Through out the early part of the last century some houses in Britain and Ireland were made solely from brick. In the past thirty years or so this has turned to brick and block. We have all seen the rows of former council houses and tied cottages all over Britain from the early 1900. A lot of these houses have fallen into disrepair simply because the original owners never looked after their tenants and the tenants never thought they would own the house so they did not take care of the property either. Most of these brick houses were built with no foundation and no damp course so the suffered from raising damp and Mould. Not having any insulation between the walls left the houses hard to heat. This is why a lot of old people like to live in the middle terrace house as they get heated from both side from the other tenants.
Today you can buy different types of brick depending on your requirements. Very few houses these days are built with two layers of brick most have block as the main wall and the a facing of brick.
The most commonly used brick today are facing bricks. They come with different texture finishes and in a large variety of colours and quality.
Wire Cut Extruded
These are one of the most commonly used bricks used for facing. The wet mixture is pressed into a large Mould and the compacted result being cut into shape by a large wire ( similar to cutting cheese ). These are then baked in large batches that keep the cost down.
Stock Moulded/ Machine Moulded
These are made of soft mud clay, moulded into a box and dusted with sand. They are not the most evenly square of bricks but they are durable and add character to the property. The are usually more expensive.
Water Struck Moulded / Slop Moulded
These are made from natural clay, they are soft mud moulded but not finished with sand. They look like you would have on an old cottage front. If you are building in an historic are you are more likely to get planning permission using these bricks. They are quite expensive.
These are similar to stock moulded bricks as they are made of soft clay, but these are moulded by hand. If a match is needed for a renovation job this is usually the root that is taken. Because of the skills that are required to produce these bricks the cost is relevant but quite often worth it.
This is a Victorian method of production, stiff clay is forced under great pressure into a box moiled by a machine. These bricks are for extensions and tend to be made in imperial sizes.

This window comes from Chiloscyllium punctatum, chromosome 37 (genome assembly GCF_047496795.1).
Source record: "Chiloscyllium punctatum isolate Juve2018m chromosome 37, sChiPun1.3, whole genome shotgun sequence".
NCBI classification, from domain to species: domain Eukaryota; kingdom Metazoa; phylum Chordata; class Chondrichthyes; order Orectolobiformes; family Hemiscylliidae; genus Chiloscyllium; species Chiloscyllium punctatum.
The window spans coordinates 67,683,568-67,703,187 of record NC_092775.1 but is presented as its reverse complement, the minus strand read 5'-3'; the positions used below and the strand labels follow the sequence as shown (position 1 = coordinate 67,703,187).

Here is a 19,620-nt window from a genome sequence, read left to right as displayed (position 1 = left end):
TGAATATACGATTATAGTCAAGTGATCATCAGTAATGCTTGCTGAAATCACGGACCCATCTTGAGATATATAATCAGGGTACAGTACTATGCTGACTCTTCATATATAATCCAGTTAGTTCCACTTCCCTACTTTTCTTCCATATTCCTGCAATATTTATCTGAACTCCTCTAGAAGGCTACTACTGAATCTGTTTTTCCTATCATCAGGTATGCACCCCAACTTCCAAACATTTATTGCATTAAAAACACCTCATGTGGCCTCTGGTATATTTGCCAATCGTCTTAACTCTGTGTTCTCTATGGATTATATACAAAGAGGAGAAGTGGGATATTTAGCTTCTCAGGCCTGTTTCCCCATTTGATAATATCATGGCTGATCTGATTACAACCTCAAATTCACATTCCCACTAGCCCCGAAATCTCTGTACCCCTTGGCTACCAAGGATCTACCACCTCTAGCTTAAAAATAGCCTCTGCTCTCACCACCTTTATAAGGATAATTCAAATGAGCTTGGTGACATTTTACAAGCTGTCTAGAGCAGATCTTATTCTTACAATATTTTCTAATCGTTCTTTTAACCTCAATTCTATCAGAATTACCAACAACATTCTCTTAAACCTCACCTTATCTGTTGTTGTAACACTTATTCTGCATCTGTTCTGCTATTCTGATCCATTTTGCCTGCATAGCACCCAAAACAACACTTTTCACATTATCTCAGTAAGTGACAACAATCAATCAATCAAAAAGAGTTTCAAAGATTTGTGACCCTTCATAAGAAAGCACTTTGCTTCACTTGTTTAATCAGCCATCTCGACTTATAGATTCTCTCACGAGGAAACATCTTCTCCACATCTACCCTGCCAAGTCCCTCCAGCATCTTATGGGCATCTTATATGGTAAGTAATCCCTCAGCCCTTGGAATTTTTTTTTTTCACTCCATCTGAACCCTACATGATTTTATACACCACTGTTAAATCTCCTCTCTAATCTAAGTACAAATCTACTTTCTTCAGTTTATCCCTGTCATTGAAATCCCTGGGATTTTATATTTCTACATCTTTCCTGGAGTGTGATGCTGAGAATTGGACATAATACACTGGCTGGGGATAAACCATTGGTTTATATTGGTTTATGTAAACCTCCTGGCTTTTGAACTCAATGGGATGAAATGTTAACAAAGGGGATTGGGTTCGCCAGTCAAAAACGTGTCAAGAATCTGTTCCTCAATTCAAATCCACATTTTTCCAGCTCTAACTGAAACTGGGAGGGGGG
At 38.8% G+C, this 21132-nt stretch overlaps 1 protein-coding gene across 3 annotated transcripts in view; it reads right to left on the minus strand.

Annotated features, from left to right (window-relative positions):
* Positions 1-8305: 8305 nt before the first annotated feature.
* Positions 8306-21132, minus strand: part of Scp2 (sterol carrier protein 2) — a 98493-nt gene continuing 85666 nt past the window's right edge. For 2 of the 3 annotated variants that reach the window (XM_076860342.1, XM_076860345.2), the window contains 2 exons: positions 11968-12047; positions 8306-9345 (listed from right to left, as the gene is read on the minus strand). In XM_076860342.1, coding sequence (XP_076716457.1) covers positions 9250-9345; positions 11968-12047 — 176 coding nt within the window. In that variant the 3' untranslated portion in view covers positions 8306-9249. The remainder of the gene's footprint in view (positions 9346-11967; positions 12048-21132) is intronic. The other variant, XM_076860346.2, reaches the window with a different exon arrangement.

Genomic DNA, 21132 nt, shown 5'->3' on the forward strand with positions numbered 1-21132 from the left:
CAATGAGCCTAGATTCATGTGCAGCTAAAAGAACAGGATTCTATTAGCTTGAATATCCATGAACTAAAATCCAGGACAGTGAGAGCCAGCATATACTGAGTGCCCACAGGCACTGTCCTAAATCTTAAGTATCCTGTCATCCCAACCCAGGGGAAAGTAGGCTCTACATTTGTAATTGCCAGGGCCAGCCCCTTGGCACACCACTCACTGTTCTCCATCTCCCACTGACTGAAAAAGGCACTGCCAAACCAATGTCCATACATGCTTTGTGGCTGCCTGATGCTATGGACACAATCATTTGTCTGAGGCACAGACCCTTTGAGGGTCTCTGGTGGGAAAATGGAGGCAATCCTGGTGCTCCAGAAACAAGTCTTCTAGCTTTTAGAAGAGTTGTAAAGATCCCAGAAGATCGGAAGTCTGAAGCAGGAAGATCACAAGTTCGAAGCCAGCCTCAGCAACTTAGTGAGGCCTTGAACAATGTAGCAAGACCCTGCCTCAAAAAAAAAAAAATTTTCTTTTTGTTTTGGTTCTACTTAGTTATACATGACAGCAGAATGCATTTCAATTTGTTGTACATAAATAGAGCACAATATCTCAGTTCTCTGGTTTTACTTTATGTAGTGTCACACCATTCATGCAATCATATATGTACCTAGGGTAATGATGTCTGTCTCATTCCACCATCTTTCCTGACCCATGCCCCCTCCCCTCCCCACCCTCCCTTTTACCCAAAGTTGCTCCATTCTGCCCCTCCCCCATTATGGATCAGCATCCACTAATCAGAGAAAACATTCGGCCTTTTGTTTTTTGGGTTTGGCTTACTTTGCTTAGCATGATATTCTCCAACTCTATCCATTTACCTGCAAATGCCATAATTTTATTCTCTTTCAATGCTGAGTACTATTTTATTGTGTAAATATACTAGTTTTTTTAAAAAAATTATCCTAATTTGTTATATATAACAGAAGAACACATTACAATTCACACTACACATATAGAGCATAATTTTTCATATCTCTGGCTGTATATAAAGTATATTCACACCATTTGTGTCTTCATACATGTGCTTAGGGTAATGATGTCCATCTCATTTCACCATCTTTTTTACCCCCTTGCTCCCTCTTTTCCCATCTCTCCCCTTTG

Irregular in shape these are hard and durable bricks. They get their name from being over burned in the kilns.
Common or Building Bricks
Being one of the cheapest bricks they have many uses. They can be purpose made just for a single project. Most of the time these bricks are used for work below the ground or for chimney walls.
These are made with two rows of five holes extending through their bed to reduce weight. There is no real difference between the strength of a wall built with cored bricks and those constructed with solid brick.
These are solid non-perforated bricks and have a lower water absorption than most others. Because of their strength and durability they are ideal for most construction jobs.
One surface of each brick is glazed usually in a white colour but other colours are available. A mixture of minerals fused together form a ceramic glaze with a glass like finish, this occurs during the burning process. These bricks are ideal for hospital walls, dairies and laboratories where cleanness and easy of cleaning are necessary.
Manufactured from fire clay these bricks are used in the construction of products that reach high temperatures and have to maintain them like pizza ovens. These bricks are Semi Dry Pressed. You can buy them from most brick yards in full or 1/2 sizes ( which are called spilits ). These bricks are usually hand made and are larger than a structure brick.